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Publication numberUS3108249 A
Publication typeGrant
Publication dateOct 22, 1963
Filing dateOct 22, 1959
Priority dateOct 22, 1959
Publication numberUS 3108249 A, US 3108249A, US-A-3108249, US3108249 A, US3108249A
InventorsClement Alvin H
Original AssigneeClement Alvin H
Export CitationBiBTeX, EndNote, RefMan
External Links: USPTO, USPTO Assignment, Espacenet
Correlation by random time reference utilization
US 3108249 A
Abstract  available in
Images(3)
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Claims  available in
Description  (OCR text may contain errors)

Oct. 22, 1963 A. H. CLEMENT ,1

CORRELATION BY RANDOM TIME REFERENCE UTILIZATION Filed Oct. 22, 1959 s Sheets-Sheet 1 I 2 AMPLIFIER ff l3 T R lRETRO i cRoss AUTO lk/cmRELA 5 V V m I READOUT I llO-w [DISCRIMINATORS m CONVERTER ORRECTOR A :0 PROGRAM (GEOPHONES) Fig, 3

READOUT RECORDER AMPLIFIER COUPLING IO CONVERTER TIME ,4] vin H. Clement INVENTOR.

ATTORNEY Oct. 22, 1963 A. H. CLEMENT 3,108,249

CORRELATION BY RANDOM TIME REFERENCE UTILIZATION I Filed 001:. 22, 1959 3 Sheets-Sheet 2 Fig. 4 Fig. 5

WMAMIII A B C D E AUTO CORRELATION EXAMPLE Fig.7

ENLARGED SCALE RETRO CORRELATION EXAMPLE EXCESS LOW FREQUENCIES EXCESS HIGH FREQUENCIES Fig. l0

EXCESS OF LOW AND HIGH FREQUENCIES TOO FEW INTERMEDIATE FREQUENCIES Fig ll BALANCED (IDEAL) FREQUENCY DISTRIBUTION A/vin H. Clement INVENTOR.

ATTORNEY Oct. 22, 1963 Filed Oct. 22, 1959 Fig. l3

RECORDER 4 RETRO? CROSS AUTO FROM H0 v A. H. CLEMENT 3,108,249

CORRELATION BY RANDOMTTIME REFERENCE UTILIZATION 3 Sheets-Sheet 3 E s g g I i I I I 125 I I25 E a I o! i h: 0 I I T u l I d E l l l l l l REFLECTION TIME i TIME I40Y:| E A H 5 n fi 'i A: 1 v H I [J1- K-|3O/:: :r-A d I.1 Tag 6 m l)- T 13 6 Ta E W255 REFLECTION TIME i TIME w,, I S I; W 5 m a '9 m H; 1 1 #5 a a -L a as f 120*}: IL .,:L 3 at H: ,I: 6 a 11: R3 R R R3 R3 R3 R3 -4| JF- n |f- -s| n u n H c2 2 a 2 2 2 2 2 2 '2 Mom; l x l\ Pivot-,-

4 i r I Ila To Finer:

To FATDC INVENTOR.

3*,lh83d9 Patented Oct. 22, 1963 This invention relates to the analysis and computation of the correlation functions of a group of oscillatory functions of time, such as wave trains, which may be modulated by frequency, amplitude and time space, or which may be modulated by any two of such means of modulations acting simultaneously, or which may be modulated by all three of such means of modulation acting simultaneously, or the oscillatory function may re main in the steady state for considerable periods of time. Patents which may be used for comparison with certain features of the herein invention, but not for comparison with its elements of invention or with its inventive concepts, are made of record herein as U.S. Patent No. 2,676,- 206 to W. R. Bennett et al., issued April 20, 1954, for Computation and Display of Correlation; U.S. Patent No. 2,688,124 to W. E. N. Doty et 211., issued August 31, 1954, for Method and Apparatus for Determining Travel Time of Signals; and U.S. Patent No. 2,808,577 to I. M. Crawford et al., issued October 1, 1957, for Method of and Apparatus for Determining the Travel Time of Signals. By way of definition it is pointed out that time space modulation, as hereinabove referred to, comprises a special form of time division multiplex, or time discrimination coding where the time spacing between pulses is varied. By further way of definition, the combination of use of the three above forms of modulation hereinabove described may be referred to as frequency, amplitude, time discrimination coding and abbreviated as FATDC.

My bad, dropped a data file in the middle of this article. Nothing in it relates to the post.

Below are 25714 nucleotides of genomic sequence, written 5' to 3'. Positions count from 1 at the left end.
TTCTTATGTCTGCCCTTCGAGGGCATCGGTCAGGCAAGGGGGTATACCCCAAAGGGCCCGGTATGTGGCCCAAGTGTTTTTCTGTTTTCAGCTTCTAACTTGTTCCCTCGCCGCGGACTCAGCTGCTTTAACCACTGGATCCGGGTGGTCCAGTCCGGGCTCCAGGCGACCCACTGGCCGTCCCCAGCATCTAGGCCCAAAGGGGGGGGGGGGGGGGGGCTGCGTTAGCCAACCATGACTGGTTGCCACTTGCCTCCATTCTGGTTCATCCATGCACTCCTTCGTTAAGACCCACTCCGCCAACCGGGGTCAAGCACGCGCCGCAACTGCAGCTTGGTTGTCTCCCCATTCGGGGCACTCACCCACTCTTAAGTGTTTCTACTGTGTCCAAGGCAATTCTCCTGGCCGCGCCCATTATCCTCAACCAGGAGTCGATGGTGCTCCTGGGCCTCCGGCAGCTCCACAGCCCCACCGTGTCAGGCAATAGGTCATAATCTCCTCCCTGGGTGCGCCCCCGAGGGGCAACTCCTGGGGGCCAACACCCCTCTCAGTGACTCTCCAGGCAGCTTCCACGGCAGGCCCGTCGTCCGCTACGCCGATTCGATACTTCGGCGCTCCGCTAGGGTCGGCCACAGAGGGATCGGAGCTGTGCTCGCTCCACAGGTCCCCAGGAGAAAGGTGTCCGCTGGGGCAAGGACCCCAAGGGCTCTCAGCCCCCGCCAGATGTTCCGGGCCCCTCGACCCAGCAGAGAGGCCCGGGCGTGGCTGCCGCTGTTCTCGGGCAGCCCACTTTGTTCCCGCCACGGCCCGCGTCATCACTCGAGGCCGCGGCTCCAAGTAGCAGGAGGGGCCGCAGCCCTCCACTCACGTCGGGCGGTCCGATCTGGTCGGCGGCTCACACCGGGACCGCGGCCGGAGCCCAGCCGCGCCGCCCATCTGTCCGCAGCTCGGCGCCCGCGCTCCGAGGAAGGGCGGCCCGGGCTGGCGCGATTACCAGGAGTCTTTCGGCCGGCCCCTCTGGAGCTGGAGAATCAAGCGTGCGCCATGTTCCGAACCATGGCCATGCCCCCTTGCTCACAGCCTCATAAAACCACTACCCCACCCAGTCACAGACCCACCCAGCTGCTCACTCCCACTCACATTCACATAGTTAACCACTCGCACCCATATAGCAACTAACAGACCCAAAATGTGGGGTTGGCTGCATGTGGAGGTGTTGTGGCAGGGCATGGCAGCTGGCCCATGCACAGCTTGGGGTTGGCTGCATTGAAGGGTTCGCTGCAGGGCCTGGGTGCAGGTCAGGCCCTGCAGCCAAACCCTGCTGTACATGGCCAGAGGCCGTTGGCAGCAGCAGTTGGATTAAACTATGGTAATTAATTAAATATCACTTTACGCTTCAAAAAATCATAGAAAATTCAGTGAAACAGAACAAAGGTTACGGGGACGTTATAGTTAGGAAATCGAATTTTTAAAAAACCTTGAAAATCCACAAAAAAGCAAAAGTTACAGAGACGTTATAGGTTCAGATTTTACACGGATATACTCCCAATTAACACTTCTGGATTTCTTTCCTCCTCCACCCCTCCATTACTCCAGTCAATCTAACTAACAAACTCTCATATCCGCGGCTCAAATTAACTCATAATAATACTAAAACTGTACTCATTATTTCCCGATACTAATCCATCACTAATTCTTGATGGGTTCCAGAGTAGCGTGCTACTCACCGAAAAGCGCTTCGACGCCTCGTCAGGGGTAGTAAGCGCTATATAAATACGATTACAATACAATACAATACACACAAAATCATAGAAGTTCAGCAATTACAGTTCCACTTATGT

Generally stated this invention is a method of measuring the travel time of events as in the seismic surveying problem, repeating the excitation input time series (ht), with respect to the power contributing frequencies, two or more times within the travel time of a desired event, destroying fictitious correlations caused by repeating the input time series, computing the error or residual spectral misbalance, on both the input time series (f t) and the output time series (f t) by using and applying the output of the correlators to discriminator circuits which control variable filter functions on (fit) and (f t).

Also the relative randomness between selected programs is measured by a retro-correlator and serves as a measure of spectral dominance and relative disorganization between groups.

In usage it is essentially desired to employ this com bination of modulations and equipment to measure timetravel and to correct for the variations in the transfer function for each of the reflection travel time paths encountered in the seismic sub-surface surveying problem. This problem is similar to sonar problems, acoustical well logging, and many others. In all such problems the matter of noise in the quantum of space of transmission medium becomes extremely prominent. The bandwidth of the transmission medium is in general limited for the power contributing frequencies.